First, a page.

By Aude Marcovitch, AFP
GENEVA: Chinese and Indian companies are turning into a promising source of direct investment in Africa, adding to an Asian investment surge in Africa over the past 15 years, a UN agency said in a report on 27 March.
Nonetheless, investment outflows to African nations are still just a small fraction of the global total of investment by Asian companies abroad, which has also surged since the mid-1990s, the UN Conference on Trade and Development (UNCTAD) said.
Asian investments are also sharply focused on energy and mining, it added, calling for a diversification of Foreign Direct Investment (FDI) in other sectors of African business and the economy.
An average of $1.2 billion (Rs51, 827 crore) a year of the $46 billion in Asian FDI in 2002 to 2004 went to Africa, the UNCTAD report said.
However, China and India have emerged as significant new sources of investment in Africa, fuelling the traditional flow from industrialising Asian tigers, UNCTAD said.
The report said the Asian investment flows are “set to increase further in the coming years” after a slight tail-off in the late 1990s.
Singapore, India and Malaysia were the top Asian sources of FDI in Africa with total stocks of $3.5 billion, $2.0 billion and $1.9 billion respectively, accumulated between 1996 and 2004.
Those figures compared with $2.08 billion of FDI stocks from Singapore in 1999, $296.6 million from India in 1996 and just $1.1 million from Malaysia in 1991, according to the UNCTAD report, which was not based on uniform data.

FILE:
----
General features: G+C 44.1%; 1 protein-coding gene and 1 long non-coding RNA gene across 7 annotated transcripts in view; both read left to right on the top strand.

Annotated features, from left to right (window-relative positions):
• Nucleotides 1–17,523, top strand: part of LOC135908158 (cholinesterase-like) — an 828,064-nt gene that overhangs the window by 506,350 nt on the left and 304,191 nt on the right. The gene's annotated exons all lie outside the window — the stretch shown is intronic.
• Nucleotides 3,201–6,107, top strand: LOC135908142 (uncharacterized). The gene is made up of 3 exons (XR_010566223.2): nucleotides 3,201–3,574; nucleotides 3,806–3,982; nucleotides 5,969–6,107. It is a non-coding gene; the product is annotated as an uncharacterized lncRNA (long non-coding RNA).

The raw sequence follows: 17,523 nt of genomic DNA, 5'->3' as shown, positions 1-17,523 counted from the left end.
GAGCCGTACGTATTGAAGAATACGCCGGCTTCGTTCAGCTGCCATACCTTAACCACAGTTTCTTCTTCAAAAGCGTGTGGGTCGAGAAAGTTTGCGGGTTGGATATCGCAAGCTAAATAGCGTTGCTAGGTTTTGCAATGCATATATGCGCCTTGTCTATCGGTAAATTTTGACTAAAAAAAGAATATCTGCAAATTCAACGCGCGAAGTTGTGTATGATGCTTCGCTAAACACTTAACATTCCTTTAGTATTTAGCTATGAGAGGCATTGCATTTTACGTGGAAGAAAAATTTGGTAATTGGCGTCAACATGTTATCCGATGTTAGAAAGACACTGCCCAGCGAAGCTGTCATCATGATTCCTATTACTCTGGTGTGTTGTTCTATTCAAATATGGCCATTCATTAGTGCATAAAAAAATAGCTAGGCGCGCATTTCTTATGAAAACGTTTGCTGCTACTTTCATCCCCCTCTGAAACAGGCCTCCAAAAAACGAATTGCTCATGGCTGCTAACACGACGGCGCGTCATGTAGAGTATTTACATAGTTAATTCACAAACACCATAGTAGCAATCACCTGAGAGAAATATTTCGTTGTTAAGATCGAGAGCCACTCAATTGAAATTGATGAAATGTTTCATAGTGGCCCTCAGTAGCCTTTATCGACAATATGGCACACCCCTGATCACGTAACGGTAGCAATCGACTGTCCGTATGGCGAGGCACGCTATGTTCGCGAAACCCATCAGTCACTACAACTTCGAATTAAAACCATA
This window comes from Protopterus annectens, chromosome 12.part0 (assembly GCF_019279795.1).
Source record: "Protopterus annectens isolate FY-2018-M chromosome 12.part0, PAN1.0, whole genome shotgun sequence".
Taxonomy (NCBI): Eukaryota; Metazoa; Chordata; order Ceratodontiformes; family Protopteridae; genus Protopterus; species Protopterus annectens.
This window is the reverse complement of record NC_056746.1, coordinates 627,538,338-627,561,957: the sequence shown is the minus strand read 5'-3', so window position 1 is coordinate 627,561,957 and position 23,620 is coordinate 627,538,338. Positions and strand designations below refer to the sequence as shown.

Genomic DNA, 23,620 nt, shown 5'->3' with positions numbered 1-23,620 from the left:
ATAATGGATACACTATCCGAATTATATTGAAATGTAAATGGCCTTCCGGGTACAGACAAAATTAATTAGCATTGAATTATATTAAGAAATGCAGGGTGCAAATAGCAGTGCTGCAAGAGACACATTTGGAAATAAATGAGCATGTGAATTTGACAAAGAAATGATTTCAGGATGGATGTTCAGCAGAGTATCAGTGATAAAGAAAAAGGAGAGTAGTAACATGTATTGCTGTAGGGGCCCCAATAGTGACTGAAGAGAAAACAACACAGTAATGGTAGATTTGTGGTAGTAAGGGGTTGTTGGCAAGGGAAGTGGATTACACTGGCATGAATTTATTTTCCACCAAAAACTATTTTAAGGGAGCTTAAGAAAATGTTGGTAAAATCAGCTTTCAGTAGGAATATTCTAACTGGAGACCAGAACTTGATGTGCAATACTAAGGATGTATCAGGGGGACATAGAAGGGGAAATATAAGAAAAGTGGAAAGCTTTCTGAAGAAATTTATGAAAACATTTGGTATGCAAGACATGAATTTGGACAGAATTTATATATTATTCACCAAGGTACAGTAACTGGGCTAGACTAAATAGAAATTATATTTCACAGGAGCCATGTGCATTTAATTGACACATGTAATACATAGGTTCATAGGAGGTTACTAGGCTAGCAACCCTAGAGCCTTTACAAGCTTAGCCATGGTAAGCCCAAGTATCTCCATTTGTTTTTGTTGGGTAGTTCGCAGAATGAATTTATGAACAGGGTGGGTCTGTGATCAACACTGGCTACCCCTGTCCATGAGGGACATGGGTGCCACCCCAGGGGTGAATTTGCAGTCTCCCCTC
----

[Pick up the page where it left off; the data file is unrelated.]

All of the most recent Singaporean investment went to Mauritius, which also snapped up up to half of the African investment by Indian and Malaysian firms, according to UNCTAD’s data.
Chinese stocks of FDI in Africa reached $1.6 billion in 2005 -- mainly in Sudan, followed by Algeria and Zambia -- and represented just 3% of Chinese global outflows.
In 1995, China’s FDI stock in Africa was $49.2 million, according to UNCTAD data.
Meanwhile, trade flows between Africa and China increased from $11 billion in 2000 to $56 billion in 2006.
The report indicated that the increase in FDI from Asia was helping to regenerate Africa’s share of global investment flows, after the continent’s share dropped sharply to 1.6 percent in the 1990s.
UNCTAD said it would like to see Asian FDI in Africa break from the traditional pattern of investment in the continent’s huge natural resources.
“The majority of new investments in Africa are in the energy sector,” UNCTAD analyst Hafiz Mirza told journalists.
“There is a need for diversification away from natural ressources,” he added, calling for more investment in Africa’s infrastructure to support economic growth.
The report said that it was “likely that (South) Korean firms will soon be seeking to secure their own natural resources from Africa.”
UNCTAD said that African governments could also learn from the pattern of development in many fast-growing Asian economies.
The agency underlined that investments in education and infrastructure in Asia proved crucial not only for overall economic development but also for attracting and creating efficient, export-oriented companies.
Asian FDI in Africa was also marked by a large proportion of greenfield investment, underlining the relatively low number of acquisitions of African companies, the report said.
India and China were the leading key drivers, setting up 48 firms and 32 firms respectively, out of the total of 126 Asian greenfield investments in Africa between 2002 and 2005, it added.